A “moderate” insurgent source inside Syria summarized, “The US strategy? How about turning possible coalition partners on the ground into sceptics, if not enemies, with the first wave of missiles?” Firing from the Air, Losing on the Ground The anger at the US airstrikes was compounded by Washington’s failure — whether deliberate policy or an oversight — to connect its operations with the situation on the ground. The US informed Israel, Syria’s ally Iran, and the Assad regime of the impending attacks, but did not see fit to mention them to insurgents. That meant that even those US attacks which hit the Islamic State struck far from the key frontlines. An article by McClatchy News gave one example:
There are now 10 groups fighting [the Islamic State] north of Aleppo, near the town of Mare, but the U.S. and its allies “offered very little ammunition support, no information, no air cover, and no collaboration in military plans and tactics – nothing,” said Colonel Hassan Hamadi.
Far from being crippled by the airstrikes, the Islamic State simply took their fighters and their offensives elsewhere. While the US-led coalition hit Raqqa, the largest city held by the jihadists, they moved more forces to the assault on the Kurdish center of Kobane near the Turkish center — where there were no coalition attacks until last weekend.
So, far from being a coherent operation to “degrade” the Islamic State, the opposition saw no connection between the aerial campaign and the declared Obama Administration effort for $500 million to arm and train “moderate” insurgents. Indeed, even as the planes flew, that effort receded: the head of the American military, General Martin Dempsey, said it would be many months before even 5,000 insurgents — a fraction of the fighters inside Syria — were completely trained and equipped.
An Alternate US Strategy?
Given the shredding of any US strategy — if there was one to work with insurgents, one can only search for alternatives.
Perhaps the US believes it can “contain” the Islamic State with airstrikes alone?
If so, the approach flies in the face of the experience in Iraq next door, where the jihadists are only being pushed back when aerial operations support ground attacks. Washington has not set out how the Islamic State can be held back from further advances, such as the possible takeover of Kobane, let alone be removed from bases of powers such as Raqqa and Deir Ez Zor — two of the seven largest cities in Syria.
Perhaps the Obama Administration envisage a refashioned “moderate” insurgency as the ground component of the strategy?
Washington’s rhetoric, as it pressed for the $500 million from Congress, set out this line; however, it was quickly erased by Dempsey’s “clarification” on what armament and training meant in practice.
President Obama’s interview on Sunday night was an effective admission that the strategy is a non-starter: “There is a moderate Syrian opposition, but right now, it doesn’t control much territory. They are being squeezed between [the Islamic State] on the one hand and the Assad regime on the other.”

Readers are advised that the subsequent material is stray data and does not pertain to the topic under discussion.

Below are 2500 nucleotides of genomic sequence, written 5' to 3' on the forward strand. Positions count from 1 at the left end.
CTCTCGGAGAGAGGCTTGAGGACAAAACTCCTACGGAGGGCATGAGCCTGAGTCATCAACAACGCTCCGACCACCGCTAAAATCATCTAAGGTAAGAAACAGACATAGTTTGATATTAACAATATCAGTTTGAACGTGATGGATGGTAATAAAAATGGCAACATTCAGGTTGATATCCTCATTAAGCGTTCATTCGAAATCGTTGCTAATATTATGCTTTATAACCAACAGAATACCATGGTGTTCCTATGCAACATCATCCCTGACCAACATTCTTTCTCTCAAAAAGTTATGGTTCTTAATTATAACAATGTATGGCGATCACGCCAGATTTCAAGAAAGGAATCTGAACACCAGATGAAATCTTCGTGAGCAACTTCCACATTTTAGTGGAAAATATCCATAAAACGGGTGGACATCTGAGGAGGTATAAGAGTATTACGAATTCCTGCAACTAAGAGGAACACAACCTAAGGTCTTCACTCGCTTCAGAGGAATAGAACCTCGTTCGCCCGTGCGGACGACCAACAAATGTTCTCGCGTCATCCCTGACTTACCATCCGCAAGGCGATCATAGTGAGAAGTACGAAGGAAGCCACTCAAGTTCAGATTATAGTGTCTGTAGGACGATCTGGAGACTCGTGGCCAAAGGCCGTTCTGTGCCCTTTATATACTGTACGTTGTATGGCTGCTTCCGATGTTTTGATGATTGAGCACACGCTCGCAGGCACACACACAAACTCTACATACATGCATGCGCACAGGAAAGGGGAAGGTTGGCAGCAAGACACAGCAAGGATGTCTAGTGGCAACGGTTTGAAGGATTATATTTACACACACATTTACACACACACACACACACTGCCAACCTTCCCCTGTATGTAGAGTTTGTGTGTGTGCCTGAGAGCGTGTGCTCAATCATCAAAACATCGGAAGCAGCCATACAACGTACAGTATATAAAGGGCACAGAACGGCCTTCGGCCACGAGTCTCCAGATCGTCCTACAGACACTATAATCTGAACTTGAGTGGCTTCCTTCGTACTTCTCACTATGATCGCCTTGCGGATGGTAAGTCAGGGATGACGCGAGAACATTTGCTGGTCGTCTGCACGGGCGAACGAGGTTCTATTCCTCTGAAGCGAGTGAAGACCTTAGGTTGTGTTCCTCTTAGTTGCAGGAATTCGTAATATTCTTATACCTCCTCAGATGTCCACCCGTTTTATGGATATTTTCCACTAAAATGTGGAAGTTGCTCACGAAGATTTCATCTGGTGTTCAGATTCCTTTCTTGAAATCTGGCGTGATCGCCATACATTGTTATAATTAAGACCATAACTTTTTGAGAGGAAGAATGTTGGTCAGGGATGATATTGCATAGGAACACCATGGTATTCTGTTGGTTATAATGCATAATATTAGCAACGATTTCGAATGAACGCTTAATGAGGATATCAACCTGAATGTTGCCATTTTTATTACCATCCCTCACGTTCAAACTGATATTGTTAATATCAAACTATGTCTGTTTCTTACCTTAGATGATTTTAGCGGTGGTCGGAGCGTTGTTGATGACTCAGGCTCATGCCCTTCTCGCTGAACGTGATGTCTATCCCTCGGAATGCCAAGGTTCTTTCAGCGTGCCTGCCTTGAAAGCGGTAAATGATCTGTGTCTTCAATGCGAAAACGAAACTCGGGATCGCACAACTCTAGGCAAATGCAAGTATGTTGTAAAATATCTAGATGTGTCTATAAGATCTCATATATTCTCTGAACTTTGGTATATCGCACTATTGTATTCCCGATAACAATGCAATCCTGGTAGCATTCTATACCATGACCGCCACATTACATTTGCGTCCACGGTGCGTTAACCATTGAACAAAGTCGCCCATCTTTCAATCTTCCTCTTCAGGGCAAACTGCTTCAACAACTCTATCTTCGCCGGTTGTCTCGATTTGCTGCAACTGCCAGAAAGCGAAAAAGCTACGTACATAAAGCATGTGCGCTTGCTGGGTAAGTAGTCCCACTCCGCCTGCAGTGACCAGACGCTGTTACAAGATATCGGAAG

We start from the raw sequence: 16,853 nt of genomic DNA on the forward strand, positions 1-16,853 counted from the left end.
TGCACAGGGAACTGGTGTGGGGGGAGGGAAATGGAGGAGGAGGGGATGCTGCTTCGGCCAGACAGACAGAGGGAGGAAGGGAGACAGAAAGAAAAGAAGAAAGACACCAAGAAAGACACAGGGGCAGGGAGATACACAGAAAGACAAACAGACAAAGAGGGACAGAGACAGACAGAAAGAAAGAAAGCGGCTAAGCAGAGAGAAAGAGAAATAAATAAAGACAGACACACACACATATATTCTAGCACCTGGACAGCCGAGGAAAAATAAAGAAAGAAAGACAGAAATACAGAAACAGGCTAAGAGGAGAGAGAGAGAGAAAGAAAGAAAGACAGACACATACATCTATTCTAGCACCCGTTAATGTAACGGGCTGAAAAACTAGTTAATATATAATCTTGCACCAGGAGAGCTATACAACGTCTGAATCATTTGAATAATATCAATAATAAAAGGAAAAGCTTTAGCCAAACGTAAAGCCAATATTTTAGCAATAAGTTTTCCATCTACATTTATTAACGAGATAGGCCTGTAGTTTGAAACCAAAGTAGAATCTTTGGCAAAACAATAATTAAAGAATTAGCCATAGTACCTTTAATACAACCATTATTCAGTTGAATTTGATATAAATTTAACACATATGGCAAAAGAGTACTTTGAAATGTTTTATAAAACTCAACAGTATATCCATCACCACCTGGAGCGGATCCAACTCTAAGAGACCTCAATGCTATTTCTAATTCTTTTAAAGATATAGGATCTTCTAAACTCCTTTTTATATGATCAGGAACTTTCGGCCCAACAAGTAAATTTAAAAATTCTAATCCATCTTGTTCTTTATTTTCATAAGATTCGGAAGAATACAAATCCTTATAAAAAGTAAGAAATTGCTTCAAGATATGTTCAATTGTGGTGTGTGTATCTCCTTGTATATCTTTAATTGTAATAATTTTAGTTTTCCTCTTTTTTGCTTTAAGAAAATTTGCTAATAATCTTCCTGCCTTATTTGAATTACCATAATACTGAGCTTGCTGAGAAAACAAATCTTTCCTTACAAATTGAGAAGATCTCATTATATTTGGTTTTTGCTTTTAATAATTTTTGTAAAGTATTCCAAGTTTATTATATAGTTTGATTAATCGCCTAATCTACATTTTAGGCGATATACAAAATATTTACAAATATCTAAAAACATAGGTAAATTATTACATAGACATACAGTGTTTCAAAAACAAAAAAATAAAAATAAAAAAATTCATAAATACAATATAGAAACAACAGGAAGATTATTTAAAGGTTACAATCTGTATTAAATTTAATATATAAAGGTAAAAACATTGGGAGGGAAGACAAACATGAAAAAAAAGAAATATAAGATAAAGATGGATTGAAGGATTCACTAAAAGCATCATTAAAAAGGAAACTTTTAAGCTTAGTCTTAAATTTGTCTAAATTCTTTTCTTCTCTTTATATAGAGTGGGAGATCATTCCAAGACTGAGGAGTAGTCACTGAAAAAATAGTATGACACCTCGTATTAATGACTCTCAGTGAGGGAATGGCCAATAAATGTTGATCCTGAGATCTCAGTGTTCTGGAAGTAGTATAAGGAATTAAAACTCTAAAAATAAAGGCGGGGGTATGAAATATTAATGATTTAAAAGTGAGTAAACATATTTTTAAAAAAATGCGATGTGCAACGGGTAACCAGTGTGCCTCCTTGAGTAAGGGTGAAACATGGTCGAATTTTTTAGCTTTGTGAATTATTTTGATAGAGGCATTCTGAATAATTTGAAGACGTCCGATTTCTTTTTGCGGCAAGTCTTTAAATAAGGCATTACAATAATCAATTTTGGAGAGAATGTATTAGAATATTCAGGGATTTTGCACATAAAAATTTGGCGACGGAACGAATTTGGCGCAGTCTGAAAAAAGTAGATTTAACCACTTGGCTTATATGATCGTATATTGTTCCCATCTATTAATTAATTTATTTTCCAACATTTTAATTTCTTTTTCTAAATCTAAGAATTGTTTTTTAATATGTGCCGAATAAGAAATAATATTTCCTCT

That leaves one other option: could the US see the Syrian military as the ground force to check the Islamic State?
Publicly the Administration is not pointing to any consideration of the option. Obama continued to tag Damascus as a “barbaric regime” in his speech last week at the UN, and he repeated the formula last night that President Assad would have to step aside in a political transition.
Still, the biggest cheerleader for the US-led airstrikes is the Assad regime. Damascus switched within 48 hours from opposition to intervention to a welcoming of the attacks, and its caution is being replaced with an acceptance of operations not only by the US but also Gulf States and Europeans — provided, of course, they are strictly focused on the Islamic State.
In practice, the Assad regime is indicating that there does not have to be a formal commitment for an alternate US strategy. It is quite happy to accept an American approach which takes on its recent enemy of the Islamic State, as well as its longer-term foe of the insurgency — or, at least, parts of it.
That welcome from Damascus does not constitute a US “victory”, of course, but it is as good as Washington can get after a week of its campaign.
And even that will not be much in the weeks to come. For Washington, far from containing the “extremists”, may have bolstered the threat that it has been generating in the media as well as facing on the ground.
The declaration of the leader of Jabhat al-Nusra, Abu Mohammad al-Joulani, is not a declaration of war on the US. It is not close to a renewed “alliance” with the Islamic State, despite the misguided headlines in some media outlets. As an EA analyst framed al-Joulani’s message this morning, “Well, brother Barack, if you rethink your approach and consider the possible backfiring from it, then you’re safe from that backfire.”
However, an insurgency which has been alienated by the US attacks gives significant relief to the Islamic State, which can rest assured that it will not face a coordinated challenge as it does in Iraq. It may even give them more recruits: even if al-Joulani stands aside from reconciliation, individual Jabhat al-Nusra units and fighters — and indeed those of other elements in the insurgency — may join the jihadists out of anger against America.
And while most insurgents will not pursue that option, they are likely to conclude that there is no prospect of working with the US against the Islamic State, let alone the Assad regime.
We have been calling for these sorts of attacks for three years and when they finally come they don’t help us. People have lost faith.